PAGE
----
As far as I can tell, there's no Go answer here. Here's mine and I think this is the shortest possible.

package main;import.`fmt`;func main(){s:="package main;import.`fmt`;func main(){s:=%q;Printf(s,s)}";Printf(s,s)}

Try it online!

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2
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QBIC, 8 bytes

?A+@?A+@

I was trying to do this, but I accidentally golfed an actual quine. Whadda you know?

Explanation

?           Print
 A            A$
  +         concatenated with
   @       a string literal containing
    ?A+@   "?A+@"

When A$ is used the first time, it might not seem to have a value yet, but it already contains the string literal ?A+@ because the QBIC interpreter first scans the code, sees the @, looks up what the first available string variable is (it's A$, because it hasn't been used by other QBIC language features yet), and it then extracts the definition A$ = "?A+@" to the top of the file, and inserts A$ at the place where it found the literal.

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Micro, 5 bytes

{_BS}

Explination:

{_BS}

{      start a code block (this block will be run due to implicit evaluation)
 _     push the item most recently popped. this pushes the code block which was popped due to implicit evaluation
  BS}  convert the code block to a string, and end the block. Micro's implicit evaluation is weird, because the evaluated variable may generate new items on the stack, in which case the program's execution will continue as if it hadn't ended. this second implicit evaluation displays the string which is left on the stack: "{_BS}", and ends execution.
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Mathcad, 94 characters

f:(c{"f:(c{"")]concat(substr(c,0,6),c,substr(c,6,41))")]concat(substr(c,0,6),c,substr(c,6,41))

Watch out for quotation marks autocompletion in the editor!

This should create a parameterless function f which returns its own code.

This quine makes use of (another) weird feature of Mathcad: you can put as much quotation marks inside a string as you like. No idea how they handle it...

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JScript, 175 bytes

WScript.Echo((k="WScript.Echo((k=\"%Z\").replace(/%[Z]/,k.replace(/[\"\\\\]/g,function(e){return\"\\\\\"+e})))").replace(/%[Z]/,k.replace(/["\\]/g,function(e){return"\\"+e})))

JScript is Microsoft's implementation of the JavaScript language. On a microsoft console, you can invoke the program as <name>.js, and this will output to a popup. To output to the console, one must use:

cscript //E:JScript //nologo <name>.js

and add a trailing CRLF to the source code.

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2
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Foam, 15 bytes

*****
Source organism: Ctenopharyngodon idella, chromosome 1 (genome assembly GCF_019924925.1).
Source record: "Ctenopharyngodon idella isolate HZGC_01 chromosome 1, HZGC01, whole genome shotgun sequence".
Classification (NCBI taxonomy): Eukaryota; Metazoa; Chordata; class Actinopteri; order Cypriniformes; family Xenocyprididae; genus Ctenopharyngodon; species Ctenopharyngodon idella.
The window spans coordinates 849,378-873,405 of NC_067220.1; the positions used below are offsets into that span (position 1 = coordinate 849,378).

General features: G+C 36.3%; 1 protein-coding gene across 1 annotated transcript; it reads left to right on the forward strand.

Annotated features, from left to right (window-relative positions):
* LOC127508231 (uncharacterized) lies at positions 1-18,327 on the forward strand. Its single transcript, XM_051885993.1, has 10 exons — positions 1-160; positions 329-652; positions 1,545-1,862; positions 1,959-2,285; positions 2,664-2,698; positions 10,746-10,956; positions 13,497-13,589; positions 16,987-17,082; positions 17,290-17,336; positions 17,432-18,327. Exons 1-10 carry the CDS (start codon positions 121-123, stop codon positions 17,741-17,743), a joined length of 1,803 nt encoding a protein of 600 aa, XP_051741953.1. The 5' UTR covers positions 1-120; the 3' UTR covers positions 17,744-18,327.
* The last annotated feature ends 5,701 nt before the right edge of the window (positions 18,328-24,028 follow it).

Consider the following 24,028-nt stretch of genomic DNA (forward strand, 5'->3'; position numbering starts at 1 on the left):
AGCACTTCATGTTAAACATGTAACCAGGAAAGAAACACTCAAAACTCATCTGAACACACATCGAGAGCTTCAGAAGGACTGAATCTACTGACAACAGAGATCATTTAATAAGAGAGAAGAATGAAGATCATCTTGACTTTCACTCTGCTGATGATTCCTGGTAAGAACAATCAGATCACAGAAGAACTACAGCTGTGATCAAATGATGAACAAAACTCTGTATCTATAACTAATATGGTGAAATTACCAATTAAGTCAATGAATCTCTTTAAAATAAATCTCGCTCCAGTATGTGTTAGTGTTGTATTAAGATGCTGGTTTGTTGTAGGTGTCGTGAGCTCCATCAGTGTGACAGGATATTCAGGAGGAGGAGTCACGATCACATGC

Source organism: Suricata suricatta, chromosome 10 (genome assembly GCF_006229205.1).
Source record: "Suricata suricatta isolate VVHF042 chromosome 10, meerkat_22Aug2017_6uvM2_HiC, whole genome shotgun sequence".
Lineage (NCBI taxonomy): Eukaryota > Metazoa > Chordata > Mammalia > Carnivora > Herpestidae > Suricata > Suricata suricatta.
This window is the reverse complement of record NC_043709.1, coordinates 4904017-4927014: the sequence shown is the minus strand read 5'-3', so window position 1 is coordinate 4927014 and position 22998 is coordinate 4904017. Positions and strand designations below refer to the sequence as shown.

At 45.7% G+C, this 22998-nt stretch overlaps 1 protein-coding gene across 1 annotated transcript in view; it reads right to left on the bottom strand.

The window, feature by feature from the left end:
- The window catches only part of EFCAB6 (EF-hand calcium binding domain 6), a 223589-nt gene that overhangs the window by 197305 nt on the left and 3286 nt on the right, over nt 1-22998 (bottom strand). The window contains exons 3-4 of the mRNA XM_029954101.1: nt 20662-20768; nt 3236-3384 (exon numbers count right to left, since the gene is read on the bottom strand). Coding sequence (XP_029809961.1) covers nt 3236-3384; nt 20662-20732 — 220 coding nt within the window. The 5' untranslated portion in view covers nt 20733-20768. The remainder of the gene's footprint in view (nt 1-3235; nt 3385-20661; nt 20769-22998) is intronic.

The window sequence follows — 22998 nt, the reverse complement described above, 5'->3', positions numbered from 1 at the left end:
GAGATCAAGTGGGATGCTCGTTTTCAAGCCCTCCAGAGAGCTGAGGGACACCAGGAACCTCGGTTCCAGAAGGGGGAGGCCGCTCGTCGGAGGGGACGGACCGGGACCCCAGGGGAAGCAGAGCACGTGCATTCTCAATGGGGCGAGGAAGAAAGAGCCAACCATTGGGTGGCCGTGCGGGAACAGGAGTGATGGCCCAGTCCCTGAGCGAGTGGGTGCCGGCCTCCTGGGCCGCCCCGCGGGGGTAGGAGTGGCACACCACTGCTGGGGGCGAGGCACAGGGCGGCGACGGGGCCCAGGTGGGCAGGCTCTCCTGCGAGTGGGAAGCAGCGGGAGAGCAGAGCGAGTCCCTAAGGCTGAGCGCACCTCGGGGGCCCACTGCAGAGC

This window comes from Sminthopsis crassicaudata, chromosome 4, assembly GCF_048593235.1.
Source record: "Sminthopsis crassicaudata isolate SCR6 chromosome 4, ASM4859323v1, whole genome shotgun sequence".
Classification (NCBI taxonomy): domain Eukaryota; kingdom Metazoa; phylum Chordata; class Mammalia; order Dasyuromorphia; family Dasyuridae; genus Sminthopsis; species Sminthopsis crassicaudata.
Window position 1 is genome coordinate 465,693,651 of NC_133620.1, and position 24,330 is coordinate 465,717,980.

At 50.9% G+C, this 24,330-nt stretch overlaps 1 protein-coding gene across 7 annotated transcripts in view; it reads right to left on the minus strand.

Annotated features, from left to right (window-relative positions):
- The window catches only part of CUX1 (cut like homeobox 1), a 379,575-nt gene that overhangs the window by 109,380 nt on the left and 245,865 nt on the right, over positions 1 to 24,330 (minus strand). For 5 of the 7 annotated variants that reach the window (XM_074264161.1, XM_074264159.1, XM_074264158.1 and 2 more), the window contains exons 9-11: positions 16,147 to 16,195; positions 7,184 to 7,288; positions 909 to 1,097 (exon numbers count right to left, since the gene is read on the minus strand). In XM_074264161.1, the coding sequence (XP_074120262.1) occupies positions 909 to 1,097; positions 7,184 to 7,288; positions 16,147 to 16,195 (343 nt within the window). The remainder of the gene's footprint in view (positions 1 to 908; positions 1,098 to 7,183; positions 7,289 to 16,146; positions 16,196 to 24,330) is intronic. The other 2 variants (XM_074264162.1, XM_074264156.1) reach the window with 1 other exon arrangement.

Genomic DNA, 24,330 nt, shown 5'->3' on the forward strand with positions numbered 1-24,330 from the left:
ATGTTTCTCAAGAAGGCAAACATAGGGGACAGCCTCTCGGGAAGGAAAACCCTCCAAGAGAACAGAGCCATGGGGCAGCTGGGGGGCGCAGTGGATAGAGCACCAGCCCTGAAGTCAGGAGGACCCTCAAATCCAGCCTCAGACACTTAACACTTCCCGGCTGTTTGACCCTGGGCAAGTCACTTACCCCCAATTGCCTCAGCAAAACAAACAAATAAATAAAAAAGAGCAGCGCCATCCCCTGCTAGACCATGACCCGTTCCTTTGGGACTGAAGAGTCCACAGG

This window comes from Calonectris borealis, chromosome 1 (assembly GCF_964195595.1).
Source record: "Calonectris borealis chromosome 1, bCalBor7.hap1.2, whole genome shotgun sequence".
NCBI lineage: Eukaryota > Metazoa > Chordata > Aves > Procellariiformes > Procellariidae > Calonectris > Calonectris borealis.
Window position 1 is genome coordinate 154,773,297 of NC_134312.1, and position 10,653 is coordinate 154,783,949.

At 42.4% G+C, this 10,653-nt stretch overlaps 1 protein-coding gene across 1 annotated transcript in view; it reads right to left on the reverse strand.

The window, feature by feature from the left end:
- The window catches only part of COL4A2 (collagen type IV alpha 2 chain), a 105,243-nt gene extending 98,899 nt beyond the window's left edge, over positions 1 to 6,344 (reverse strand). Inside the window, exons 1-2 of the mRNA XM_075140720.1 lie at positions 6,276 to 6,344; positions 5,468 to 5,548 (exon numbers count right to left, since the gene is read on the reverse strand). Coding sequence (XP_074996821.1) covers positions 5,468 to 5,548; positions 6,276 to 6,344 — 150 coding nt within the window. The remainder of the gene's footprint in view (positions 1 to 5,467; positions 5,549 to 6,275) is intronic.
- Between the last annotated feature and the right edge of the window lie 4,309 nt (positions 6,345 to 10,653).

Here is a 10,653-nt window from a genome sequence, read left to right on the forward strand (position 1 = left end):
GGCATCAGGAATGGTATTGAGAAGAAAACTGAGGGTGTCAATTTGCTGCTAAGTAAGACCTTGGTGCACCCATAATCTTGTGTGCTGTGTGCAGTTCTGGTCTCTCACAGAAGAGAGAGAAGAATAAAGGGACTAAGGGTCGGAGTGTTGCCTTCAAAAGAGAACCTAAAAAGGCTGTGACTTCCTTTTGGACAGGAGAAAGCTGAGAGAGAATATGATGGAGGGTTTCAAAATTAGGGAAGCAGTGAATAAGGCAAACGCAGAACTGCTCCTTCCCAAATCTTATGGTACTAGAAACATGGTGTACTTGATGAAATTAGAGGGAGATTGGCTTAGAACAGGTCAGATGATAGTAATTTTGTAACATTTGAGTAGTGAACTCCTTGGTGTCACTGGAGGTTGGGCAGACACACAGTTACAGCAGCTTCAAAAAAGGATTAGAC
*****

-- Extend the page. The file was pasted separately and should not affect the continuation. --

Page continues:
[. <' |: ~|]: ~

This prints itself with a trailing newline. Without a trailing newline:

[. .' |: ~|]: ~
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2
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Gaia, 10 bytes

“:ṙpp”:ṙpp

Try it online!

Explanation

“:ṙpp”      Push this string.
      :     Copy it.
       ṙ    Get the string representation of it.
        p   Print the string representation.
         p  Print the string.
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2
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PHP, 50 chars

<?printf($s='<?printf($s=%c%s%1$c,39,$s);',39,$s);

I realized I could save four chars by enabling short tags (<?=sprintf becomes <?printf)

I saved four more bytes by reusing one of the values in my printf.

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Proton, 32 30 bytes

-2 bytes thanks to ppperry.

s='s=%rprint(s%%s)'print(s%s)

Try it online!

I swear, if I get a bounty for this...

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  • \$\begingroup\$ Hey, I promised a bounty, so if nobody beats it, good for you I guess :P \$\endgroup\$ – HyperNeutrino Aug 17 '17 at 19:39
  • 1
    \$\begingroup\$ You can save two bytes by deleting the semicolons \$\endgroup\$ – pppery Aug 18 '17 at 22:18
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C (tcc), 64 bytes

main(t){printf(t,34,t="main(t){printf(t,34,t=%c%s%c,34);}",34);}

Try it online!

could be one problem if compiler not use the stack based way of push arguments.
result of the print (tcc, gcc all in TIO today at last ok (not ok in clang)):

main(t){printf(t,34,t="main(t){printf(t,34,t=%c%s%c,34);}",34);}
| improve this answer | |
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  • \$\begingroup\$ Related \$\endgroup\$ – No one Dec 23 '17 at 19:09
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V, 4 bytes

2i2i

Try it online!

Marked as non-competing because this language postdates the challenge by several years.

Explanation:

2       " Two times:
 i      " Insert the following:
  2i    " The string '2i'

This is pretty straightforward. In fact, this almost works in regular vim. There is just one minor thing in the way: The string '2i' isn't inserted twice until you hit <esc>. In V, this is solved by implicitly ending every program with an <esc> (Really, that's an oversimplification, but it's close enough to the truth).

Old versions of V always added a newline to the output, which is why I didn't post this earlier. However, in commit b6c238d, this was fixed.

This answer works just because of luck. The approach doesn't extend well to general purpose quines/quine-variations. The shortest quine I'm aware of that can be trivially modified is

ñéÑ~"qpÿ

Try it online!

Explanation:

ñ           " Start recording into register 'q'
 éÑ         " Insert 'Ñ' (uppercase so that the recording doesn't stop here)
   ~        " Toggle the case the character under the cursor (the 'Ñ')
    "qp     " Paste the contents of register 'q'
       ÿ    " Stop recording and play it all back

The reason the ÿ is needed, is because it is implicitly added to the end of macros, a feature that is unfortunate for quines, but very convenient for golf.

The nice thing about this quine is that we can do almost anything inside of the recording and it is still valid since it will be pasted later anyway.

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MaybeLater, 74 bytes

x="write(('x='+chr(34))+x+(chr(34))+x)"write(('x='+chr(34))+x+(chr(34))+x)